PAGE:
The Mapping Camera Subsystem provides precision metric photography of the lunar surface as well as time correlated stellar photography used for post-flight camera system attitude determination. A multiple camera system, such as the Lunar Mapper, requires the need for precise stellar calibration to assure maximum usability of its photography in subsequent photogrammetric data reduction. The pertinent parameters of the Lunar Mapping Camera Subsystem, as well as the plans and techniques for performing the overall stellar calibration task are summarized. Included is a review of stellar calibration plans for site selection, site development, logistics, mission observation, and data reduction.
HOLOGRAPHY IN 1970 This last year in holography has continued the hectic if somewhat unproductive pace of previous years - in terms of applications. The major journals continue to publish a wide variety of papers. The Journal of the Optical Society of America has 91 index entries, 25 of which are papers and nine letters to the editor. Well over half the entries refer to published abstracts of papers presented at meetings. Applied Optics contains approximately 100 index entries of which 49 are papers and 31 letters. In a recent paper an attempt was made to analyze this literature in a preliminary way by plotting the trends in number of publications. One plot concerned the number of indexed items in the two journals mentioned above. The trends inferred from these plots for the Journal of the Optical Society have proved to be correct as Table 1 shows.
This paper describes and explains with illustrations many of the interesting optical effects frequently observed by an air traveler. During the take-off phase, haze or clouds render the effects of the disturbed air visible and allow the observer to see the scattering which results from small particles. At level flight, cloud droplet scattering differentiates between large and small particle effects. In addition, the colored halos known as "the glory " form interesting patterns as they dart among the clouds. During periods of clear weather, the heiligenschein frequently follows the end point of condensation trails. Polarized sky-light leads to some unusual results when the observer is wearing dark glasses made of a polarizing material. Many other optical effects including shock-wave shadows, shallow-water colors, and the twilight wedge all result from the unique perspective obtained from the aerial vantage point of the air traveler.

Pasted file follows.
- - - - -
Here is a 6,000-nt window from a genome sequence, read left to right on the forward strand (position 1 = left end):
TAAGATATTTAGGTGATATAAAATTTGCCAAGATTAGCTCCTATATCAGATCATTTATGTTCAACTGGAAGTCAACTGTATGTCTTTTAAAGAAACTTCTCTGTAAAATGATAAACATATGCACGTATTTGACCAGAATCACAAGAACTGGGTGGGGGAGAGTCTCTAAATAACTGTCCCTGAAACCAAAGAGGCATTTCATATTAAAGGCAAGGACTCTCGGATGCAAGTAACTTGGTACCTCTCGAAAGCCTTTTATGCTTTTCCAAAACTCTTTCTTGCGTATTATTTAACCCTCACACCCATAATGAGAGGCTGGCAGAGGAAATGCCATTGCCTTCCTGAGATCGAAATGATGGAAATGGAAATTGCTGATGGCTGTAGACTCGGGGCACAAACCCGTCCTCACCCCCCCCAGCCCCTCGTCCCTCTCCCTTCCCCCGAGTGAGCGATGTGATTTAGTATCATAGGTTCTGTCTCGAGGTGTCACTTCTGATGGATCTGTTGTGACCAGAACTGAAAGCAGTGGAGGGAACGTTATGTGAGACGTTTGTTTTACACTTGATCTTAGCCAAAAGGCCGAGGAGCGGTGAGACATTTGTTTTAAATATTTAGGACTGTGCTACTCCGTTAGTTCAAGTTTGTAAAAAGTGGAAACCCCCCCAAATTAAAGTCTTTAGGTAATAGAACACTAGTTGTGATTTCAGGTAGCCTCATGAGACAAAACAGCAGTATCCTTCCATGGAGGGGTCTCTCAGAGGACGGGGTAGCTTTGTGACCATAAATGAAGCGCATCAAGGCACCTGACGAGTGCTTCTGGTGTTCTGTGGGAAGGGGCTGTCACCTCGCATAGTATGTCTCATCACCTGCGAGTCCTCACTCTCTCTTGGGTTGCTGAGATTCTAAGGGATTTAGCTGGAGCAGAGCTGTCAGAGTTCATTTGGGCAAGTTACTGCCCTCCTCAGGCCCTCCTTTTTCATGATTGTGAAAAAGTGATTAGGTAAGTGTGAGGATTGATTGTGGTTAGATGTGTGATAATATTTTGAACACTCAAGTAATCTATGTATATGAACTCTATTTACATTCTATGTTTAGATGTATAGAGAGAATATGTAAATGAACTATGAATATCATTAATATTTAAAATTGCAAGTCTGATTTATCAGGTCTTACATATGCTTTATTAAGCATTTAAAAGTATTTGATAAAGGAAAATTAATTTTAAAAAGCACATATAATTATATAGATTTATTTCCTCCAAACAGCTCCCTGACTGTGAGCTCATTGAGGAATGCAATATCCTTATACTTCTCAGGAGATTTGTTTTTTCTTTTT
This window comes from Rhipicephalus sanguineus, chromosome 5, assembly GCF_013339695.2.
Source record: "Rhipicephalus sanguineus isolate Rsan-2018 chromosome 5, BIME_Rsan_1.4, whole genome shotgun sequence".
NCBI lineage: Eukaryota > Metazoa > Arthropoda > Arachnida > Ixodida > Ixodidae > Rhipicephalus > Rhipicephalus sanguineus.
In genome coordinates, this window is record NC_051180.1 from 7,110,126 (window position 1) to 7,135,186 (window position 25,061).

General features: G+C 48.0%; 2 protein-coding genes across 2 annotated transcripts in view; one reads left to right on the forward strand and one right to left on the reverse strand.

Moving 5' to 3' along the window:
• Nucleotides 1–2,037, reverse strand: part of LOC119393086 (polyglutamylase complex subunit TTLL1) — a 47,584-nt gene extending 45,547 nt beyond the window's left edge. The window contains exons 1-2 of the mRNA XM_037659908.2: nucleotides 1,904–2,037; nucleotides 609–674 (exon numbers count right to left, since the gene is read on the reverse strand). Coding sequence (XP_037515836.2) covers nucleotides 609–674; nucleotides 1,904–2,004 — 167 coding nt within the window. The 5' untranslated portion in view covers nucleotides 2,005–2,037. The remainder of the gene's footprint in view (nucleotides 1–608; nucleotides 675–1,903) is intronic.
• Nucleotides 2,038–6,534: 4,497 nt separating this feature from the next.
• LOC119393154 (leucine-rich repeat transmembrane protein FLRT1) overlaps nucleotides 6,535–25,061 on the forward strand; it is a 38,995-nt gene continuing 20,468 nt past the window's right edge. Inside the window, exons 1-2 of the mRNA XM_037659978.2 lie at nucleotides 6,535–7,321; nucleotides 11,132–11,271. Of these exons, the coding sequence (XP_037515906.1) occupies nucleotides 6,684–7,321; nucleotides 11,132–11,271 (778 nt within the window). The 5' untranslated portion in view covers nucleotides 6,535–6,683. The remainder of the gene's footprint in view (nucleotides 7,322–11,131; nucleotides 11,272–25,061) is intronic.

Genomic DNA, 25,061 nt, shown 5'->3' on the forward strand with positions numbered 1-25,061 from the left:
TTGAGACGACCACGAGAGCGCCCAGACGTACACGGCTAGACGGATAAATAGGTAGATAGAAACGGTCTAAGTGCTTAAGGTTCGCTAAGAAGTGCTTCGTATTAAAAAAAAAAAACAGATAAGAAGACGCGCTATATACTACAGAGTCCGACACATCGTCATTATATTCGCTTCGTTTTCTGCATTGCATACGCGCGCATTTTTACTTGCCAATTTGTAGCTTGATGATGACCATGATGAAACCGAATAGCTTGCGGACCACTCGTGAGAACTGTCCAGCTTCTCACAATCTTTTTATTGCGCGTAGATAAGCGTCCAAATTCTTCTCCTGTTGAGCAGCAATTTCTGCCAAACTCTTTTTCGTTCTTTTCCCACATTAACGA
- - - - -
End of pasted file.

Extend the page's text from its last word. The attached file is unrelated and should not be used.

It is the author's intention to present a concise dissertation on the MTF criterion for image evaluation in a fashion which hopefully will prove to be both tractable and enlightening, even to those in the field whose background in this subject is not extensive. The general nature of this paper is qualitative rather than quantitative, with the concepts involved being elucidated by frequent appeals to the reader's intuition; however, mathematical analyses are nonetheless occasionally required for clarification purposes. Although tutorial, this paper also seeks to present the necessary foundations for the final paper in this series, which covers a study conducted by the author at Bell & Howell Company. This study employed the MTF criterion in the design, testing, and manufacturing stages of a "Super 8" movie camera system to determine both the degree of image degradation occurring at each of these operations and the effectiveness of current testing procedures.
Conventional stereocompilation, whether carried out manually or automatically, involves a sequential point-by-point measurement of x parallax. This paper describes an "instant-profile" correlator, a coherent optical parallel processor which measures and displays x parallax point by point simultaneously rather than sequentially. With this optical processor, one can select any y strip of the overlapping stereo imagery, measure simultaneously the x parallax over the entire strip, and display at the output x parallax as a function of y photocoordinate. All of the overlapping imagery may be processed in this matter by simply scanning of the stereo photographs with a slit. The theory of operation of the optical parallel processor is discussed and experimental results with aerial photography are presented.
New books and conferences on holography seem to be the vogue at the moment. A conference proceedings was reviewed in the last issue of this column; a major conference was held in Boston in April. It is not surprising then that two new books on holography are reviewed in this column.